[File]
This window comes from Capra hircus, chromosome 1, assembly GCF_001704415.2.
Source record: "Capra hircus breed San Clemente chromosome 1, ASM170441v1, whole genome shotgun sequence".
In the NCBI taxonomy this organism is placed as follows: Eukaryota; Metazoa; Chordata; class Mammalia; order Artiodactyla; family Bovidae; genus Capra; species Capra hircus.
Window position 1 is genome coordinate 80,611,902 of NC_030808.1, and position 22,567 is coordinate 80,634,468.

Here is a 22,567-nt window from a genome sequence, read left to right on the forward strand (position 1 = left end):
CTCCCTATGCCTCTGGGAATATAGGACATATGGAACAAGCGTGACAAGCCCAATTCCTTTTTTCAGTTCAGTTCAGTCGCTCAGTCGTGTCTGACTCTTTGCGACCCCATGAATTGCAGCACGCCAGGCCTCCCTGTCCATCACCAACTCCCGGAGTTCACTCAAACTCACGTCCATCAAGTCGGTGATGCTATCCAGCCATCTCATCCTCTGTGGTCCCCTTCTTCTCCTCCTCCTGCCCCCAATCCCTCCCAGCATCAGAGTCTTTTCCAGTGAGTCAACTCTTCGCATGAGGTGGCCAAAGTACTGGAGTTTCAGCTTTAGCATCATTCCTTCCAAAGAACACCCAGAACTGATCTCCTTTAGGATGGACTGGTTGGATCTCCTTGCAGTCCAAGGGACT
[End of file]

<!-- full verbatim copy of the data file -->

This window comes from Capra hircus, chromosome 1, assembly GCF_001704415.2.
Source record: "Capra hircus breed San Clemente chromosome 1, ASM170441v1, whole genome shotgun sequence".
In the NCBI taxonomy this organism is placed as follows: Eukaryota; Metazoa; Chordata; class Mammalia; order Artiodactyla; family Bovidae; genus Capra; species Capra hircus.
Window position 1 is genome coordinate 80,611,902 of NC_030808.1, and position 22,567 is coordinate 80,634,468.

Here is a 22,567-nt window from a genome sequence, read left to right on the forward strand (position 1 = left end):
CTCCCTATGCCTCTGGGAATATAGGACATATGGAACAAGCGTGACAAGCCCAATTCCTTTTTTCAGTTCAGTTCAGTCGCTCAGTCGTGTCTGACTCTTTGCGACCCCATGAATTGCAGCACGCCAGGCCTCCCTGTCCATCACCAACTCCCGGAGTTCACTCAAACTCACGTCCATCAAGTCGGTGATGCTATCCAGCCATCTCATCCTCTGTGGTCCCCTTCTTCTCCTCCTCCTGCCCCCAATCCCTCCCAGCATCAGAGTCTTTTCCAGTGAGTCAACTCTTCGCATGAGGTGGCCAAAGTACTGGAGTTTCAGCTTTAGCATCATTCCTTCCAAAGAACACCCAGAACTGATCTCCTTTAGGATGGACTGGTTGGATCTCCTTGCAGTCCAAGGGACT